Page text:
Need for Speed Shift Review: Half Sim Half Arcade Works Its Charm

Need for Speed Shift was yet another title that was majorly hyped.  But I wasn’t exactly excited for its release seeing EA’s previous track record of disappointing games such as NBA Live and Command and Conquer.  They were releasing mediocre title after mediocre title, following the releases of Must Have titles such as Tiger Woods PGA Tour and Need for Speed: Undercover.

But with the release of Need for Speed Shift, they’ve somewhat redeemed themselves, showing promise for what EA Mobile has in store for the iPhone platform.  I was mightily impressed with Need for Speed Shift, and while mightily similar to Undercover, it successfully strays away from the arcade racer genre while still dipping its toes ever so slightly into arcade.

I honestly didn’t think they could pull it off with Undercover being developed for over a year while Shift significantly less, but they did it once again.


Graphics: NoDPad author Jeff and I were arguing about which racing game had better graphics: Real Racing or Need for Speed Shift, and you know it looks good when you’re comparing it to Real Racing.  While I personally though Real Racing looked a little better, there’s no going back on the fact that Need for Speed Shift is quite impressive.

The first-person view could have been a little bit better as the gloves looked more like transparent outlines, but otherwise, I was satisfied with the way the game looked.  The cars were all sleek, and it looked even more sophisticated whenever you collided with an object.  The development team behind Need for Speed Shift did a good job of competing with the competition and churned out their best; displayed through a graphically intense game.

Content: I’m just going to say the game will last you a long time.  It has taken me a little close to forever to complete the first city, let along the other 5 or 6 cities.  By the end of the game, I don’t think anyone would complain about the game being too short or too lacking.

Controls: As with many racing games, controls don’t seem to be a problem with the accelerometer in place.  While I would have liked an implementation of touch controls, the accelerometer controls were accurate and worked well.  The brake was also another feature that I liked: touch anywhere to break.  You shouldn’t have any problems with the controls other than the fact that there aren’t any touch controls or different options for controls.

Customization: Now this is an area that Real Racing fails and Need for Speed Shift exceeds.  Just like its predecessor Undercover, Shift features tons of customization options including paint jobs, body kits, and increase of car stats.  Many people including me love customizing their cars, and this area was a big plus for the game.  It isn’t anything different from Undercover though, and all they really did was transfer the customization from one game to the other.


Cars: There aren’t many of them, and only 20 is quite pitiful when compared to Real Racing’s boastful catalogue of over 40 cars.  While they aren’t licensed, it’s still more than Need for Speed Shift.  It would have been nice to add some more in there instead of the same cars that are available in Undercover.  There are some new ones, but most of them are pretty much the same from the previous Need for Speed.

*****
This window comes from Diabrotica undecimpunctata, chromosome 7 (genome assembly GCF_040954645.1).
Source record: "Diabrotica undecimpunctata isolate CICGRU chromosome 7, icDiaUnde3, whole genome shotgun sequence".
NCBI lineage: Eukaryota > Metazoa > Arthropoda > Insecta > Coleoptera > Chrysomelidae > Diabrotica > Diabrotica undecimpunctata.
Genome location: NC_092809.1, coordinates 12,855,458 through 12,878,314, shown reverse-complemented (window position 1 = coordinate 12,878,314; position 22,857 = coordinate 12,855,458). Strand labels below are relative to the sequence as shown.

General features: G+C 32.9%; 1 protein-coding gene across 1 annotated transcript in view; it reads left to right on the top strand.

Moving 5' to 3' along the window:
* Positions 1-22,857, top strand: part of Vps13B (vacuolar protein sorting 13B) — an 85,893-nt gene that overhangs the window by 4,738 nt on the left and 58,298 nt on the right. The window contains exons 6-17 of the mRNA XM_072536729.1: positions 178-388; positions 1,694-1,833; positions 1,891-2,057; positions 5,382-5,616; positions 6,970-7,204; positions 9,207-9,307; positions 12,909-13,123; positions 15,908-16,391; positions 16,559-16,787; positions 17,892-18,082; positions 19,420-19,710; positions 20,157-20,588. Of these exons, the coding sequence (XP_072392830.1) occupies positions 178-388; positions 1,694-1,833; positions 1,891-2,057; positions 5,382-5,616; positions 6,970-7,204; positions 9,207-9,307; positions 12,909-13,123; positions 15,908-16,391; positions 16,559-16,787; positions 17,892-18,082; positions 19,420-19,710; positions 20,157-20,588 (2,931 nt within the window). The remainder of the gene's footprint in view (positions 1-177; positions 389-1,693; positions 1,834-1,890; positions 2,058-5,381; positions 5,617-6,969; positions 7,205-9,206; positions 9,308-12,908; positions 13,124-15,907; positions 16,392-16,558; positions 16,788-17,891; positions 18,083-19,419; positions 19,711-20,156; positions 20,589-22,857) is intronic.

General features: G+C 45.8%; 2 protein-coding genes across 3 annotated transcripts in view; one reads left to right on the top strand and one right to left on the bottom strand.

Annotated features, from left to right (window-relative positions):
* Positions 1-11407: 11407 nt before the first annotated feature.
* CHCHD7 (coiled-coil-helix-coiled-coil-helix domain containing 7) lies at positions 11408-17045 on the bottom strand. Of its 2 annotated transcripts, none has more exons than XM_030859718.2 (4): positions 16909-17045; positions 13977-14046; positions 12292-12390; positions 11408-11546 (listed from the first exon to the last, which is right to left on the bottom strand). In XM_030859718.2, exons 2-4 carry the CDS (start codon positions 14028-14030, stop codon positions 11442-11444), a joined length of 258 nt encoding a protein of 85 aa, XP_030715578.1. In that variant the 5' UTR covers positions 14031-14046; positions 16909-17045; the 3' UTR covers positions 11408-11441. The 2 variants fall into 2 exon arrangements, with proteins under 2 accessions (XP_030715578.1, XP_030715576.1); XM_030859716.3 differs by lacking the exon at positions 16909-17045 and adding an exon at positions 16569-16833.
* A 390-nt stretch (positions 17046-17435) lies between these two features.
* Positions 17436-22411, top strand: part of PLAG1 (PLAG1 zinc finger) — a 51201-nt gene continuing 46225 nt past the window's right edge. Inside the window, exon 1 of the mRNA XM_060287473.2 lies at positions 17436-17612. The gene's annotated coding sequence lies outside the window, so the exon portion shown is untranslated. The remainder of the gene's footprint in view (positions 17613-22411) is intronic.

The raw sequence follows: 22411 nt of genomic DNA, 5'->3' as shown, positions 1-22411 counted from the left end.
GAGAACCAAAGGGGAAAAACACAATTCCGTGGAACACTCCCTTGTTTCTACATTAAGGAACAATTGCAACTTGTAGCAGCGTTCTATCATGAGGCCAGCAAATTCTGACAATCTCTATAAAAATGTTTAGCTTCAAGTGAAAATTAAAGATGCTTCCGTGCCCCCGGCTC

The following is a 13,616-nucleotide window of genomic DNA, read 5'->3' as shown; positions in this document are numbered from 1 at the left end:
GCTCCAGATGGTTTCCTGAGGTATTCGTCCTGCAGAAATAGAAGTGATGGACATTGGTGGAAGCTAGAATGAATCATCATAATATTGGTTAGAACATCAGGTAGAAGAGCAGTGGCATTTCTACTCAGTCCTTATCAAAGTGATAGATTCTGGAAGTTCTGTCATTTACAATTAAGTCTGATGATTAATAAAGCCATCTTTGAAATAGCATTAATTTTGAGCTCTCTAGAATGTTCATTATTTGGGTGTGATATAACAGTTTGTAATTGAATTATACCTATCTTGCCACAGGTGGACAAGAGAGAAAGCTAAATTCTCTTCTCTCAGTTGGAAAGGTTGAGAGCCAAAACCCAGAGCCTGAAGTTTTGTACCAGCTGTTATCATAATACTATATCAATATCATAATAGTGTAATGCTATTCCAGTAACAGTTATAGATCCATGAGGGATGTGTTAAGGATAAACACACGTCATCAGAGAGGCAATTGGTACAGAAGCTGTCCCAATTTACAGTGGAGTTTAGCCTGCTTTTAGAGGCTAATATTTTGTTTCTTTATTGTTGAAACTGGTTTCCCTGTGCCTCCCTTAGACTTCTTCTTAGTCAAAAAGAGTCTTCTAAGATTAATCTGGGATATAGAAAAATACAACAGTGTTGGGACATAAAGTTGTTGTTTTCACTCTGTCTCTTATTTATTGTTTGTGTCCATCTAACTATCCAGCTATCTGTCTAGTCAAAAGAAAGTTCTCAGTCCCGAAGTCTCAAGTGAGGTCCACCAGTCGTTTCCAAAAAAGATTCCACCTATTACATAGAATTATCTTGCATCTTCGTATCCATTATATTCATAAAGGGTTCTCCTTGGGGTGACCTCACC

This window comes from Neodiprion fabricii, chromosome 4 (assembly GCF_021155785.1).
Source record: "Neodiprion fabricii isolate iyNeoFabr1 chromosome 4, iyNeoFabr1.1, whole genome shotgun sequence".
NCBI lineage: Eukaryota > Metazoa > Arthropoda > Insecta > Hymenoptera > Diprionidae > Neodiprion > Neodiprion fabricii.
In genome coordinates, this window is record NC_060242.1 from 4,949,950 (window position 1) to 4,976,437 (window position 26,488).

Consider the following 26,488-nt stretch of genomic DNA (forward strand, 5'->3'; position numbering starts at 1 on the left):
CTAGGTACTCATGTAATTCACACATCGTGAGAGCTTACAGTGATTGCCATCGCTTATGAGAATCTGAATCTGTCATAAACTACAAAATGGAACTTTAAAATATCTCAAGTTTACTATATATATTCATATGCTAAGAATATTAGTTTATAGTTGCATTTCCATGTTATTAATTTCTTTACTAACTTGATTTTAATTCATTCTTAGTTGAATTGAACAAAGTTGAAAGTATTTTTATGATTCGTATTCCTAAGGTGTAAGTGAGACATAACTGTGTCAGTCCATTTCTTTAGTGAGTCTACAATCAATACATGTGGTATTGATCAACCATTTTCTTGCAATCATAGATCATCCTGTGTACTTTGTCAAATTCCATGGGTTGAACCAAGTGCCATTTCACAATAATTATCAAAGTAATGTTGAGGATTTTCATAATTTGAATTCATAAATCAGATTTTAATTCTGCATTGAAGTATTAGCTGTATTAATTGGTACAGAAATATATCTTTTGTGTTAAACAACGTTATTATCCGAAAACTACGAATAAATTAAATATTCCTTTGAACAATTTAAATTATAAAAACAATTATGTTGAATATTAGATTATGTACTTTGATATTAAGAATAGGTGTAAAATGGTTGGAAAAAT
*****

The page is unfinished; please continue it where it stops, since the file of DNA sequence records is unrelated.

It’s the Same: I couldn’t help but feel how similar Need for Speed Shift was to Need for Speed Undercover.  Sure one was an arcade racer pitting you against cops while Shift was more about racing, but the controls, style, feel, design, and cars were too similar.  There was an added profile along with “leveling up”, but other than that, it felt like Undercover.  I’m not saying that it’s a bad thing; I’m just saying that I wished that it felt a little different.

Power Hog: Just a warning: this will eat your battery like mad.  And heat your device quite a bit as happened to my device.  It truly shows how much power this game requires, and my iPhone was pretty hot by the time I stopped playing the game.  I also went down from 100% battery life to 43% in a matter of one or two hours, definitely eating up much of my battery.  I’m sure this can be fixed, but for now, just a warning to those planning to play Need for Speed Shift for a lengthy amount of time.

I was surprised with this title, and EA Mobile did a great job of bringing yet another great racing title to the iPhone.  While I can imagine someone else (cough cough Real Racing 2) beating this out, it’s still a worthy racing title.  With an early sale of $6.99, it’s cheap enough to consider against Real Racing.  And while it isn’t a Real Racing killer by any means, it’s definitely very close.

Need for Speed Shift was developed by EA Mobile, and I played through version 1.0 on my iPhone 3GS.  The price is $6.99.

About Daniel

I have been an iPhone game addict ever since the NES emulator came out on the 1.1.4 iPhone 2G. After 2.0 and the App Store came out, my iPhone homescreen has never been the same. Other than writing reviews for App Store games, I play soccer/football, American football, volleyball, and golf. I love going to the beach and fishing on the pier. Some games not available on iPhone/iPod Touch that I truly love are the Call of Duty series, Guitar Hero III, Madden NFL 09, and PGR: Gotham Racing.

3 thoughts on “Need for Speed Shift Review: Half Sim Half Arcade Works Its Charm

  1. That’s a bad reveiw first off NBA live was good and tiger woods and NFSU are not titles that people look forward to coming out or must haves. A must have is Inotia 2: Wanderer of Luone.

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